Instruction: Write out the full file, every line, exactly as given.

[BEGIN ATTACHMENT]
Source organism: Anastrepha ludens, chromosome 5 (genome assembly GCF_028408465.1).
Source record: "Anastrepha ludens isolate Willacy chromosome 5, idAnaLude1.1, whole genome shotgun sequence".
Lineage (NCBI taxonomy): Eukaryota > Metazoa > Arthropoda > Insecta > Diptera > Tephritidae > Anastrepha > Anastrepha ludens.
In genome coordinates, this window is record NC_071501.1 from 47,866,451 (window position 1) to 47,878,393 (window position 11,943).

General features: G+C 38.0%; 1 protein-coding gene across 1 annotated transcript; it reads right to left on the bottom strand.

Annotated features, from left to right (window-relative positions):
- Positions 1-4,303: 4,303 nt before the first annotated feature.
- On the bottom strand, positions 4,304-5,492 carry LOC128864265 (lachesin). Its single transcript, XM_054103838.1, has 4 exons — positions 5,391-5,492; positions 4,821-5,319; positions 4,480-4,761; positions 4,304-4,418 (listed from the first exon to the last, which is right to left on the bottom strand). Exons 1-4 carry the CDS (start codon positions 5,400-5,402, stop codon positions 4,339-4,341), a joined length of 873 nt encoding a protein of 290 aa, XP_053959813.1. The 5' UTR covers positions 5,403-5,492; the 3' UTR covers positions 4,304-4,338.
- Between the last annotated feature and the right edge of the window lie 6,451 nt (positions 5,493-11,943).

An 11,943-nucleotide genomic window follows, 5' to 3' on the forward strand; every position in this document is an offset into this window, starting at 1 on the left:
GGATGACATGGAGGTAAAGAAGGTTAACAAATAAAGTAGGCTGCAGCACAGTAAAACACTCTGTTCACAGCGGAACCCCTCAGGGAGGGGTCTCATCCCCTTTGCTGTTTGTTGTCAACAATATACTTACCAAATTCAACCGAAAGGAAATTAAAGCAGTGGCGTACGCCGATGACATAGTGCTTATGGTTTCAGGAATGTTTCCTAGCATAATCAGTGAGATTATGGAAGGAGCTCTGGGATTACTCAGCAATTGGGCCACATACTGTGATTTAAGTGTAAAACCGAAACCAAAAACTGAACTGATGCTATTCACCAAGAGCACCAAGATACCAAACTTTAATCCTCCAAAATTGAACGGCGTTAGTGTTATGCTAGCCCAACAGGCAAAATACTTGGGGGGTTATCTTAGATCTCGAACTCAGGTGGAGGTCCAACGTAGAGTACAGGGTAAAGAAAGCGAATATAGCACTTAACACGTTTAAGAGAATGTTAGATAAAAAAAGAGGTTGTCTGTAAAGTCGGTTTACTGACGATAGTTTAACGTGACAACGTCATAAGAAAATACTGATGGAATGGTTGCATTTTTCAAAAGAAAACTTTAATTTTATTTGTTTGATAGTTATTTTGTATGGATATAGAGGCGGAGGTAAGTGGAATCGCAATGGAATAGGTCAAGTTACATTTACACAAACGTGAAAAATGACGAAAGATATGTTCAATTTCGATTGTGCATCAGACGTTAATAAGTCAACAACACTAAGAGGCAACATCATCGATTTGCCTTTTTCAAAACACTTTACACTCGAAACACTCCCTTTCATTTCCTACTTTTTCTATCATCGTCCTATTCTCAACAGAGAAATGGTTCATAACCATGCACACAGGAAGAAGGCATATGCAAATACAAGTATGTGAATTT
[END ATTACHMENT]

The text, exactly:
Source organism: Anastrepha ludens, chromosome 5 (genome assembly GCF_028408465.1).
Source record: "Anastrepha ludens isolate Willacy chromosome 5, idAnaLude1.1, whole genome shotgun sequence".
Lineage (NCBI taxonomy): Eukaryota > Metazoa > Arthropoda > Insecta > Diptera > Tephritidae > Anastrepha > Anastrepha ludens.
In genome coordinates, this window is record NC_071501.1 from 47,866,451 (window position 1) to 47,878,393 (window position 11,943).

General features: G+C 38.0%; 1 protein-coding gene across 1 annotated transcript; it reads right to left on the bottom strand.

Annotated features, from left to right (window-relative positions):
- Positions 1-4,303: 4,303 nt before the first annotated feature.
- On the bottom strand, positions 4,304-5,492 carry LOC128864265 (lachesin). Its single transcript, XM_054103838.1, has 4 exons — positions 5,391-5,492; positions 4,821-5,319; positions 4,480-4,761; positions 4,304-4,418 (listed from the first exon to the last, which is right to left on the bottom strand). Exons 1-4 carry the CDS (start codon positions 5,400-5,402, stop codon positions 4,339-4,341), a joined length of 873 nt encoding a protein of 290 aa, XP_053959813.1. The 5' UTR covers positions 5,403-5,492; the 3' UTR covers positions 4,304-4,338.
- Between the last annotated feature and the right edge of the window lie 6,451 nt (positions 5,493-11,943).

An 11,943-nucleotide genomic window follows, 5' to 3' on the forward strand; every position in this document is an offset into this window, starting at 1 on the left:
GGATGACATGGAGGTAAAGAAGGTTAACAAATAAAGTAGGCTGCAGCACAGTAAAACACTCTGTTCACAGCGGAACCCCTCAGGGAGGGGTCTCATCCCCTTTGCTGTTTGTTGTCAACAATATACTTACCAAATTCAACCGAAAGGAAATTAAAGCAGTGGCGTACGCCGATGACATAGTGCTTATGGTTTCAGGAATGTTTCCTAGCATAATCAGTGAGATTATGGAAGGAGCTCTGGGATTACTCAGCAATTGGGCCACATACTGTGATTTAAGTGTAAAACCGAAACCAAAAACTGAACTGATGCTATTCACCAAGAGCACCAAGATACCAAACTTTAATCCTCCAAAATTGAACGGCGTTAGTGTTATGCTAGCCCAACAGGCAAAATACTTGGGGGGTTATCTTAGATCTCGAACTCAGGTGGAGGTCCAACGTAGAGTACAGGGTAAAGAAAGCGAATATAGCACTTAACACGTTTAAGAGAATGTTAGATAAAAAAAGAGGTTGTCTGTAAAGTCGGTTTACTGACGATAGTTTAACGTGACAACGTCATAAGAAAATACTGATGGAATGGTTGCATTTTTCAAAAGAAAACTTTAATTTTATTTGTTTGATAGTTATTTTGTATGGATATAGAGGCGGAGGTAAGTGGAATCGCAATGGAATAGGTCAAGTTACATTTACACAAACGTGAAAAATGACGAAAGATATGTTCAATTTCGATTGTGCATCAGACGTTAATAAGTCAACAACACTAAGAGGCAACATCATCGATTTGCCTTTTTCAAAACACTTTACACTCGAAACACTCCCTTTCATTTCCTACTTTTTCTATCATCGTCCTATTCTCAACAGAGAAATGGTTCATAACCATGCACACAGGAAGAAGGCATATGCAAATACAAGTATGTGAATTT